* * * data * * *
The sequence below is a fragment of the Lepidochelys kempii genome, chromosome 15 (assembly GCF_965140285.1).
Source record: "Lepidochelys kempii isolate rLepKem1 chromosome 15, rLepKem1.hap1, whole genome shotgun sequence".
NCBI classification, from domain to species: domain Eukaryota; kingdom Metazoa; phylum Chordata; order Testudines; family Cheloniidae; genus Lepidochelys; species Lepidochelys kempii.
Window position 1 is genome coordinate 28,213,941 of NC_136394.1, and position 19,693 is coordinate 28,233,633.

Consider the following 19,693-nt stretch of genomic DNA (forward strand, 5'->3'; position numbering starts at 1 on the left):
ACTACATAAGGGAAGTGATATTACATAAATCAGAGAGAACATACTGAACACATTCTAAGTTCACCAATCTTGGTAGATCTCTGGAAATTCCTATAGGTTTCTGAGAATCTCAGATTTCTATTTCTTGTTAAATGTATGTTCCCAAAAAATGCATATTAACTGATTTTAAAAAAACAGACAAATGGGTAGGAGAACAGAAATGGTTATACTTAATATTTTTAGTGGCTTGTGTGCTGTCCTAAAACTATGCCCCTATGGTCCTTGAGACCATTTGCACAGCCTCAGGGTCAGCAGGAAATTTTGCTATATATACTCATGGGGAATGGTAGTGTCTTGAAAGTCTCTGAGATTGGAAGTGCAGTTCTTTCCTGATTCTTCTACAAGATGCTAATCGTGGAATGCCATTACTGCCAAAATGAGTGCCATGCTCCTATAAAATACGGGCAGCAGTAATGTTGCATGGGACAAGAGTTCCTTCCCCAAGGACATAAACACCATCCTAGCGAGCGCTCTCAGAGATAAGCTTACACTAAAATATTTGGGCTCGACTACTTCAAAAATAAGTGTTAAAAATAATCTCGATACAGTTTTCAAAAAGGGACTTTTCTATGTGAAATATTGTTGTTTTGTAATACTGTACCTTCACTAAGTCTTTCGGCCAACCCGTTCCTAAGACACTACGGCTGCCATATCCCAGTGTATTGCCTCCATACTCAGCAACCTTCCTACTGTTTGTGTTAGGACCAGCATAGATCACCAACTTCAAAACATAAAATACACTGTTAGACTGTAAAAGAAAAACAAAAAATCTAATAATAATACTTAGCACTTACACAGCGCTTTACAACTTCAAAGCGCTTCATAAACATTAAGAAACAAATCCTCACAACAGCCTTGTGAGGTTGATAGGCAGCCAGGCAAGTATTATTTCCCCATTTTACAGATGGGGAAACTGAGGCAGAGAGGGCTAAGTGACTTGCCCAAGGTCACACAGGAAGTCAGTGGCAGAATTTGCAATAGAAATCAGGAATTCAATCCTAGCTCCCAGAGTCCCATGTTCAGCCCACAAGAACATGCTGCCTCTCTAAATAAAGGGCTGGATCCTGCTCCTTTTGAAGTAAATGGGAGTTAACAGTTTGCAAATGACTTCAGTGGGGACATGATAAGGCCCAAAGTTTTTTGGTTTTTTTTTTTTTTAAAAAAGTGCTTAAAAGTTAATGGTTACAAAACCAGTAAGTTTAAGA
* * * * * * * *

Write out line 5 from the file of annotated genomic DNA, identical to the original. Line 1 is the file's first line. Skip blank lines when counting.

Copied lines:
Consider the following 19,693-nt stretch of genomic DNA (forward strand, 5'->3'; position numbering starts at 1 on the left):